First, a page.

Brussels sprout

Brassica oleracea– Gemmifera Group.

Also known as Chou de Bruxelles (FR), Couve de Bruxelas (Po). It is a descendant of the common cabbage.

Brussels sprout, possibly originated in the area now called Belgium around 13th century, later moving to southern Netherlands, and the rest of north western Europe where it’s an important autumn and winter crop. It’s named after the capital of Belgium.

It’s grown for the enlarged buds (sprouts) formed in the leaf axils of erect, long stemmed plants. The buds (sprouts) are 2.5-4cm (1-1.6 inches) in diameter. They resemble miniature heads of cabbage, are consumed cooked and mostly purchased fresh, but frozen sprouts are also available.

They are similar to cabbage in taste but slightly milder in flavour and denser in texture.The characteristic flavour and taste is determined by presence of glucosinolates which are naturally occurring organic compounds that contain sulphur and nitrogen. Nutritionally, Brussel sprouts, have the same cancer inhibiting properties like cabbage and other cruciferous vegetables.


Brussel sprout is adapted to cool and humid climate and grows at temperatures between 7–24°C (45–75°F), with highest yields at 15–18°C (59–64°F). Breeders have developed early and mid-summer; and early and late winter types.The early types can be cultivated in high altitude regions of the tropics or during winter in the subtropics.

The largest producers in Europe are the Netherlands, the UK and Germany. Most North American production is in California and to a lesser extent, Ontario, Canada 80-85% of American production is packaged for frozen food market. Brussel sprout is very rare in tropical Africa, and is mostly sold un urban areas.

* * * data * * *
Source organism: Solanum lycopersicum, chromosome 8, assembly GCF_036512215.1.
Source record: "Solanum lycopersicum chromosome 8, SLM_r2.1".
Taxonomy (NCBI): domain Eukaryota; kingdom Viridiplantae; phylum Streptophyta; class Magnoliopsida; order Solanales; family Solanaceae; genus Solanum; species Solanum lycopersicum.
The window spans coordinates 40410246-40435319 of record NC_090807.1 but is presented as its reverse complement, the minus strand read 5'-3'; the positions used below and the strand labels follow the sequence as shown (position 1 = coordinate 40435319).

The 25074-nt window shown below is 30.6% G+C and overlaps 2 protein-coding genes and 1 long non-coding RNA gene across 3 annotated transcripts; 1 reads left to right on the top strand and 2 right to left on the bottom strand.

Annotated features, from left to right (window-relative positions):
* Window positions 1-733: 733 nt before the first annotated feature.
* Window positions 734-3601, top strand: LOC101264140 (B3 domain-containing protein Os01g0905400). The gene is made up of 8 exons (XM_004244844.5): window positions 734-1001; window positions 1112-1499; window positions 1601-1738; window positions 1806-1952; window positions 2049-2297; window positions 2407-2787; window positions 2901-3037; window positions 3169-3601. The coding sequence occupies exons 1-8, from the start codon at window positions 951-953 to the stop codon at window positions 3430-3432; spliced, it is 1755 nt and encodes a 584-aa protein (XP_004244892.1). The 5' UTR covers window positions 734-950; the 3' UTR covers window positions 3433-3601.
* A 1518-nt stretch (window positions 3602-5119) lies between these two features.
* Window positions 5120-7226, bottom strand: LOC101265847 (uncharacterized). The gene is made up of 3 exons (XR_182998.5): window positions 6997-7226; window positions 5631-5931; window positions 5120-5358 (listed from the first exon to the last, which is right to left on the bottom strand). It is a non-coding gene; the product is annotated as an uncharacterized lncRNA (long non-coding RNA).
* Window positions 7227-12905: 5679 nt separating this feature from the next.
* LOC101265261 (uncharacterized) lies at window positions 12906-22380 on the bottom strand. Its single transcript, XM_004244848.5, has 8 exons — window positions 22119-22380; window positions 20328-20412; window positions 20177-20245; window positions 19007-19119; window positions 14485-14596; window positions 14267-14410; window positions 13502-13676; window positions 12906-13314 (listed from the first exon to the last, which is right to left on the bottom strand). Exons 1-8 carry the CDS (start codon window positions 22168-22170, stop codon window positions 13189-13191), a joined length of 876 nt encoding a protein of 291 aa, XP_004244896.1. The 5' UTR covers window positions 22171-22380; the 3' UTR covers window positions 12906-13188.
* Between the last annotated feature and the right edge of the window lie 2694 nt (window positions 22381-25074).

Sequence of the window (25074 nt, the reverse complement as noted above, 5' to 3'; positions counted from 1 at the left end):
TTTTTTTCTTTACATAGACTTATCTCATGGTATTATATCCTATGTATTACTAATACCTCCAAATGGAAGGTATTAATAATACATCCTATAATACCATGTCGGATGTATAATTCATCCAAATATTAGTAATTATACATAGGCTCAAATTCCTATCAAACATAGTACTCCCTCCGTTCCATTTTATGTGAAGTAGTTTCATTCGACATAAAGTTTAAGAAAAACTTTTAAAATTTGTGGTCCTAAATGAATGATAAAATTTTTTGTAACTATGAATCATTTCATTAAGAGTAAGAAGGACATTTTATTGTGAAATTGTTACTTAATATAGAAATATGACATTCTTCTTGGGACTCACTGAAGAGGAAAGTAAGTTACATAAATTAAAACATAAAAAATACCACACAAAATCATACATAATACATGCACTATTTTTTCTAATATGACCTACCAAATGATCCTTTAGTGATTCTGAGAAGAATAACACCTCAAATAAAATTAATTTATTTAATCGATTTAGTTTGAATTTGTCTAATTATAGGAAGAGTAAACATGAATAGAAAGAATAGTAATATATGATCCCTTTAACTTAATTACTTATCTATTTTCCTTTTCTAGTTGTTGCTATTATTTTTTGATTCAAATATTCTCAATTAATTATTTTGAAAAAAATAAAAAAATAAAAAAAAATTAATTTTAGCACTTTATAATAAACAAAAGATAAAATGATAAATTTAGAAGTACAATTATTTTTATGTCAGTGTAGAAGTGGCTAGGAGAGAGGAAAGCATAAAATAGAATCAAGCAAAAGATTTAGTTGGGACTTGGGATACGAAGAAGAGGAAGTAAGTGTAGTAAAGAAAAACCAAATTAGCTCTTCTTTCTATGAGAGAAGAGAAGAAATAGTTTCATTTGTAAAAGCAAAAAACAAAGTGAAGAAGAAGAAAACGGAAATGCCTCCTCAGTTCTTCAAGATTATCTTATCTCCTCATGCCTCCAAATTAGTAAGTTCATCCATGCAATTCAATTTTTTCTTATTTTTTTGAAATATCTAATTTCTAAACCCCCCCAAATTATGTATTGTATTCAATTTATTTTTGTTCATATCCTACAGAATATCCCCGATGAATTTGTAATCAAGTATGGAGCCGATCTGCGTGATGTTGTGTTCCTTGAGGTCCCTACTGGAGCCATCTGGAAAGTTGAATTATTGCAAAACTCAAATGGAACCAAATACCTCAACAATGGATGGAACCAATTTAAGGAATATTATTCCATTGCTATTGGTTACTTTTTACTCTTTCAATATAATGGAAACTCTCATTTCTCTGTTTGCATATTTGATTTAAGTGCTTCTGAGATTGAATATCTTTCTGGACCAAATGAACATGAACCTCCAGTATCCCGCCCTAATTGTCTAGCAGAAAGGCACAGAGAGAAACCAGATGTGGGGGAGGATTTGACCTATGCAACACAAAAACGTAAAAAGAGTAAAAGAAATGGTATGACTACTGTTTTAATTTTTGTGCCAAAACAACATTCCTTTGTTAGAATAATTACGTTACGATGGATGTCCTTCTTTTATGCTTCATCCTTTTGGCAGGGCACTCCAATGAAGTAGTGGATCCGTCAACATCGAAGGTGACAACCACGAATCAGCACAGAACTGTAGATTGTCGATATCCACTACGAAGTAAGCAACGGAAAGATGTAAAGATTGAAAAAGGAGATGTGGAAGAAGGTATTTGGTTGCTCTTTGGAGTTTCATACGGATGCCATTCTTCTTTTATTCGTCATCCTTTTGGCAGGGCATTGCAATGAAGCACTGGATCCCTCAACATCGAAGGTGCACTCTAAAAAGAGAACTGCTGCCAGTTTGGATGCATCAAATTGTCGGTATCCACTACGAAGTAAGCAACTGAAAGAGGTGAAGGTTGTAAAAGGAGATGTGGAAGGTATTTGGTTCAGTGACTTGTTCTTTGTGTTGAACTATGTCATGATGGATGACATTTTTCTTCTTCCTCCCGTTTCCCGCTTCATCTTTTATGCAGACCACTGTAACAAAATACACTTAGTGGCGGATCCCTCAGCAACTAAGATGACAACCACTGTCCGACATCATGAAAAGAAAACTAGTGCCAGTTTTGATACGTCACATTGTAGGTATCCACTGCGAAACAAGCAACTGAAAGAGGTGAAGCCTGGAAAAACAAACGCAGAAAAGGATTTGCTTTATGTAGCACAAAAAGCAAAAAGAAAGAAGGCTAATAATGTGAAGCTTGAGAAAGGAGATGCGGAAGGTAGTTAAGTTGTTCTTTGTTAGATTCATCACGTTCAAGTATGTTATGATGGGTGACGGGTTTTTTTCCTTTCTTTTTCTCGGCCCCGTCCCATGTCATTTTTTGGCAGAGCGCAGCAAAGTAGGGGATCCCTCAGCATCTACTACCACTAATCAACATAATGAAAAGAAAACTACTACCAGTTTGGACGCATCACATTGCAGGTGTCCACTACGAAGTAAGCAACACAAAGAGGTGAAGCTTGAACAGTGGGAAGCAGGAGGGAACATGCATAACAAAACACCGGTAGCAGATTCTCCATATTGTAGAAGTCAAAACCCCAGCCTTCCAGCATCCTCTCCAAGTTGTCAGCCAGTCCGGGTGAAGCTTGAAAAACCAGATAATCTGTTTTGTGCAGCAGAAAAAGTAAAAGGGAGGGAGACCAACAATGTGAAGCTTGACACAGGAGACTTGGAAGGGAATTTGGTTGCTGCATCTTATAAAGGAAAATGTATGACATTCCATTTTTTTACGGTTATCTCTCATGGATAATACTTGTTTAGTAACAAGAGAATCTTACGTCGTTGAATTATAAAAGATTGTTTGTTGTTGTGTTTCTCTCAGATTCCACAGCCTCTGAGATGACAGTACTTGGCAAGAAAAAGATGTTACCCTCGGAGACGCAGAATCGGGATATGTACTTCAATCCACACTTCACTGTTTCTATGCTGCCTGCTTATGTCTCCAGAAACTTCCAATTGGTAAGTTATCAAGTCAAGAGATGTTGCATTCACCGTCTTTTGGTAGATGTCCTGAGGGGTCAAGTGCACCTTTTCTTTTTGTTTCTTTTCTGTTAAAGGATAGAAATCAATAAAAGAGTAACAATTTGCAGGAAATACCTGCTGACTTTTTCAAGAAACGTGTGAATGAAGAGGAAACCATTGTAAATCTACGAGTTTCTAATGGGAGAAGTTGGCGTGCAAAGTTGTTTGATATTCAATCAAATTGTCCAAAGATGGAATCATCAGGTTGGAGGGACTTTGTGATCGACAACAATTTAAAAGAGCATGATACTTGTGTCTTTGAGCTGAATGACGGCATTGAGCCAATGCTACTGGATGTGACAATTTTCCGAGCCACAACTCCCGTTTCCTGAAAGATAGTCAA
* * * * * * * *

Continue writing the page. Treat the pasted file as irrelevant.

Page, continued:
Once harvested, they can last 3-5 weeks at near freezing temperatures.


Raw Brussels sprouts are high in vitamin C and vitamin, K, moderate in B vitamins iron and potassium. 100g (3.5oz) provides only 43 calories.

Preparation of Brussel Sprout

  1. Cut the buds off stalk, then cut and discard any surplus stem and any loose surface leaves. Wash them thoroughly.
  2. The sprouts can be cooked by boiling, steaming, stir-frying, grilling, broiling or roasting.
  3. It’s important to use buds of similar size, or cut into similar size to ensure even cooking.
  4. They can also be pickled.

Cooking Brussel Sprout

Brussels sprouts  have a reputation of tasting bitter or turning mushy when they are overcooked. Do not overcook sprouts as they will become grey and soft with a strong flavour that may be unpleasant to most people. The odour is due to presence of the glucosinolate, sinigrin, an organic compound that contains sulphur.

Use fresh sprouts and cook them until just tender and pleasantly crisp. Roasting is a good way to bring out the flavour. You can also sauté them.

Suggested toppings or additives

You can top with or add, Parmesan, butter, balsamic vinegar, apple cider vinegar, bacon, pistachios, pine nuts, mustard, brown sugar, and pepper.

Brussel Sprout Recipes

  1. So many delicious ways to cook Brussels sprouts
  2. Six Brussel sprouts recipes that will change your life


Author: Liz

I love everything food: eating, cooking, baking and travelling. I also love photography and nature.

9 thoughts

  1. They used to be on my “yuck” list, but then a friend introduced me to her way of cooking them, cut in half, placed in a plastic bag in which some olive oil was added along with some Rosemary and ground garlic, squished around to cover them, then put in a low sided baking pan and roasted for about 15 or 20 minutes at about 375 oven. So good! I still have a hard time eating boiled ones. I have a friend who calls them green balls and says he always has one green ball at Christmas. Cheers!

    1. Ha ha cruciferous veggies are very healthy although frankly speaking I can’t remember the last time I ate Brussels sprouts. We eat more broccoli and cabbage, and kale and spinach. I must get around to baking some sprouts soon using your method above. it’s a nice sunny day! eh!
      Enjoy your day!!!

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